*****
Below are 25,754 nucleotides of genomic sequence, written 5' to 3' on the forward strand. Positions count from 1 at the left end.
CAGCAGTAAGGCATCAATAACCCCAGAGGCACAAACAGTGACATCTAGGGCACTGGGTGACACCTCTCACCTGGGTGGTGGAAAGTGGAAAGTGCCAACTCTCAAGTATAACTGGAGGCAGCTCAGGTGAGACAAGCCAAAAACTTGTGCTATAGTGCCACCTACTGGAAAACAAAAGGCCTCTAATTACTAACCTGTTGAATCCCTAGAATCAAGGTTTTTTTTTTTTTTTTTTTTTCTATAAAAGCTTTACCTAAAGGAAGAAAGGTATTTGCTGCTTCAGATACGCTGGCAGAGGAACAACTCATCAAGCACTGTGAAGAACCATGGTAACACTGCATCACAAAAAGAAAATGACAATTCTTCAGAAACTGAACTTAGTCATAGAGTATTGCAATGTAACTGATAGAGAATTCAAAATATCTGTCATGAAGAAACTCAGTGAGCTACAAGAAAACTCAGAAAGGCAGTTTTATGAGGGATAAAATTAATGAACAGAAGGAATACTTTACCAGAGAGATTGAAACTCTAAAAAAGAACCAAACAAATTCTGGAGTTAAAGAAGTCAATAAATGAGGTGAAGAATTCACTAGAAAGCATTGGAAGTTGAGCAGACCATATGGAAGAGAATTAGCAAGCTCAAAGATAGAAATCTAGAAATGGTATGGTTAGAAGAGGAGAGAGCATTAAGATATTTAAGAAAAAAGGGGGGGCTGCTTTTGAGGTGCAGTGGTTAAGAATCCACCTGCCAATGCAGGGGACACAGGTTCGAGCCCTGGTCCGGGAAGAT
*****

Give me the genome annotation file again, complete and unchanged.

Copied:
Below are 25,754 nucleotides of genomic sequence, written 5' to 3' on the forward strand. Positions count from 1 at the left end.
CAGCAGTAAGGCATCAATAACCCCAGAGGCACAAACAGTGACATCTAGGGCACTGGGTGACACCTCTCACCTGGGTGGTGGAAAGTGGAAAGTGCCAACTCTCAAGTATAACTGGAGGCAGCTCAGGTGAGACAAGCCAAAAACTTGTGCTATAGTGCCACCTACTGGAAAACAAAAGGCCTCTAATTACTAACCTGTTGAATCCCTAGAATCAAGGTTTTTTTTTTTTTTTTTTTTTCTATAAAAGCTTTACCTAAAGGAAGAAAGGTATTTGCTGCTTCAGATACGCTGGCAGAGGAACAACTCATCAAGCACTGTGAAGAACCATGGTAACACTGCATCACAAAAAGAAAATGACAATTCTTCAGAAACTGAACTTAGTCATAGAGTATTGCAATGTAACTGATAGAGAATTCAAAATATCTGTCATGAAGAAACTCAGTGAGCTACAAGAAAACTCAGAAAGGCAGTTTTATGAGGGATAAAATTAATGAACAGAAGGAATACTTTACCAGAGAGATTGAAACTCTAAAAAAGAACCAAACAAATTCTGGAGTTAAAGAAGTCAATAAATGAGGTGAAGAATTCACTAGAAAGCATTGGAAGTTGAGCAGACCATATGGAAGAGAATTAGCAAGCTCAAAGATAGAAATCTAGAAATGGTATGGTTAGAAGAGGAGAGAGCATTAAGATATTTAAGAAAAAAGGGGGGGCTGCTTTTGAGGTGCAGTGGTTAAGAATCCACCTGCCAATGCAGGGGACACAGGTTCGAGCCCTGGTCCGGGAAGAT